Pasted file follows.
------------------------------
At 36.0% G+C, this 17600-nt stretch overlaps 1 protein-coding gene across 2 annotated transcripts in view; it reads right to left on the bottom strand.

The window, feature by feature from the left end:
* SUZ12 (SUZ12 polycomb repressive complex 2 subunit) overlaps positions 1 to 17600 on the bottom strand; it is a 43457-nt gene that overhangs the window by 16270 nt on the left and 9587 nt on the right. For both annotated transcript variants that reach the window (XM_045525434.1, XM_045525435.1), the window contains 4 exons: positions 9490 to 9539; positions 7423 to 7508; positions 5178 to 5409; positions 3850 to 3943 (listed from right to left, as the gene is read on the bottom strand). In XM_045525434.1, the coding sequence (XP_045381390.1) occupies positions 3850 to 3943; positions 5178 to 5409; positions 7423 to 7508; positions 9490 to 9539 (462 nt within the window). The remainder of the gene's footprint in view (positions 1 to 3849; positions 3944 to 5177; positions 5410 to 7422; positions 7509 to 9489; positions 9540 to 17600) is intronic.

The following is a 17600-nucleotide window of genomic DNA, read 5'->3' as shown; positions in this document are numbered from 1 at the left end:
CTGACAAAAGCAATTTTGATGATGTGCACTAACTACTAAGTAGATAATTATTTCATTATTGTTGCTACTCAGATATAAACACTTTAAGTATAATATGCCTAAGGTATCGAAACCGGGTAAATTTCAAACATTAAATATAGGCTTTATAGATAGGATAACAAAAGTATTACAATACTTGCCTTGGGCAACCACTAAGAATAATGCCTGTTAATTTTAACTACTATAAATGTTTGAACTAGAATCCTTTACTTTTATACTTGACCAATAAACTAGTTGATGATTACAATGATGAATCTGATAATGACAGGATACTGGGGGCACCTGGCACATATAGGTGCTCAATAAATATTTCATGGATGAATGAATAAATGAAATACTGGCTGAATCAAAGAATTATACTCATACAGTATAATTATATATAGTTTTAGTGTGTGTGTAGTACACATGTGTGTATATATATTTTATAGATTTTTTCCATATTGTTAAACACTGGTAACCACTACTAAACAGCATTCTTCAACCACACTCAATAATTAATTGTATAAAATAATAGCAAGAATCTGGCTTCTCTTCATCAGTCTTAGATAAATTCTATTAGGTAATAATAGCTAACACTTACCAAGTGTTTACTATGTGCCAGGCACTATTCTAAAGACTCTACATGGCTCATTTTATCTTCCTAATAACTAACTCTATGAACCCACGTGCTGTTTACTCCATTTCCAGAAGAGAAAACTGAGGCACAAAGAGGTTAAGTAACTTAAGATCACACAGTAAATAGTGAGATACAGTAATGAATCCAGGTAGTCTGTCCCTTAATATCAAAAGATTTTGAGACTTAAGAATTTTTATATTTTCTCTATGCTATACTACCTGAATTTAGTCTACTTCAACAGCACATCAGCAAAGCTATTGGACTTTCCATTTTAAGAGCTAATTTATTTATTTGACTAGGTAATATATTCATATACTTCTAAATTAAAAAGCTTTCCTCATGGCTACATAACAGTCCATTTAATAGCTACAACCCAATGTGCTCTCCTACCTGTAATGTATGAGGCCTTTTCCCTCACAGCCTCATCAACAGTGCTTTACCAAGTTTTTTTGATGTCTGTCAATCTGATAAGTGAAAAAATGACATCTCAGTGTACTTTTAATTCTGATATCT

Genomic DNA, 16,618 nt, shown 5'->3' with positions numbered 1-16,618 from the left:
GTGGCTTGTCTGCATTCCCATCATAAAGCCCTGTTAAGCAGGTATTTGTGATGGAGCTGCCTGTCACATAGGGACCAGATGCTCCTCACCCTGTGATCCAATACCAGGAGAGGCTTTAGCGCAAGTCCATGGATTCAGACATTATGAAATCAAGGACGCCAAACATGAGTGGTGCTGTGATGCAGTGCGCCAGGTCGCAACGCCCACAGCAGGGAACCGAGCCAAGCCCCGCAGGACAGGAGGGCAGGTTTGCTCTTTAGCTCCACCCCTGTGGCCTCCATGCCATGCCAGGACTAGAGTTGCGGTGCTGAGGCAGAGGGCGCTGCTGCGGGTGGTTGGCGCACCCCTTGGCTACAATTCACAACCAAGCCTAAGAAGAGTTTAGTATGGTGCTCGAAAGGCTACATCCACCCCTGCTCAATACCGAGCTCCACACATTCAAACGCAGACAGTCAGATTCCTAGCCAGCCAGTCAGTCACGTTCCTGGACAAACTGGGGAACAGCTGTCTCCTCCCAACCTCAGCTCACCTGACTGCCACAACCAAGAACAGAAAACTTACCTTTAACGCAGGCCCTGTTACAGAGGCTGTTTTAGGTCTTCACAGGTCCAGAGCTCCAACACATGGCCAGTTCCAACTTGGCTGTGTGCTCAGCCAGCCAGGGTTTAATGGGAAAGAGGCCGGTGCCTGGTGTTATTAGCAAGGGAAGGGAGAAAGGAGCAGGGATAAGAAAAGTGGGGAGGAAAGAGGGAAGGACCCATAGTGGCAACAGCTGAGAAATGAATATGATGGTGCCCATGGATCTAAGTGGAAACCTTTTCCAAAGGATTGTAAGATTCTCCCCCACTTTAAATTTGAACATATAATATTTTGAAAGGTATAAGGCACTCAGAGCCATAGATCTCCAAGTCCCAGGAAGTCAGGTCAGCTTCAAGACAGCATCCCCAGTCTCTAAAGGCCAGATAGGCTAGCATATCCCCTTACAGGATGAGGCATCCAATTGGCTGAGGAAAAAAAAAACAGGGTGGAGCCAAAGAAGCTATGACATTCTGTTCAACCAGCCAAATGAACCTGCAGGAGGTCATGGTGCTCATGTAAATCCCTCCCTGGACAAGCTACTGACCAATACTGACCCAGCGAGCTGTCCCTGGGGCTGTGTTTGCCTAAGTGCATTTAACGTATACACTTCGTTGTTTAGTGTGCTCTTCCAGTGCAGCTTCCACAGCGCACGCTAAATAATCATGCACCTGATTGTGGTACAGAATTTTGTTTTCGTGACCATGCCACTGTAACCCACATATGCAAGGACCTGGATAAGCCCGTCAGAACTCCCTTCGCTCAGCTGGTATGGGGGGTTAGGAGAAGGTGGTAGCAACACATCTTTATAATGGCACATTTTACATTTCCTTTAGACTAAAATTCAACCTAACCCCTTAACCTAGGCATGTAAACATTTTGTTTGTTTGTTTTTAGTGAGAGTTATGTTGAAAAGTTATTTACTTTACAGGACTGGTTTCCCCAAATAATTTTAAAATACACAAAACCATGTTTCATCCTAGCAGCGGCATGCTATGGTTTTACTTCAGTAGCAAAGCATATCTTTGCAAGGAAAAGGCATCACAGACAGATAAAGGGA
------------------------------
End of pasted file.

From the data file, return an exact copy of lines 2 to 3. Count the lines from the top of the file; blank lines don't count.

The window, feature by feature from the left end:
* SUZ12 (SUZ12 polycomb repressive complex 2 subunit) overlaps positions 1 to 17600 on the bottom strand; it is a 43457-nt gene that overhangs the window by 16270 nt on the left and 9587 nt on the right. For both annotated transcript variants that reach the window (XM_045525434.1, XM_045525435.1), the window contains 4 exons: positions 9490 to 9539; positions 7423 to 7508; positions 5178 to 5409; positions 3850 to 3943 (listed from right to left, as the gene is read on the bottom strand). In XM_045525434.1, the coding sequence (XP_045381390.1) occupies positions 3850 to 3943; positions 5178 to 5409; positions 7423 to 7508; positions 9490 to 9539 (462 nt within the window). The remainder of the gene's footprint in view (positions 1 to 3849; positions 3944 to 5177; positions 5410 to 7422; positions 7509 to 9489; positions 9540 to 17600) is intronic.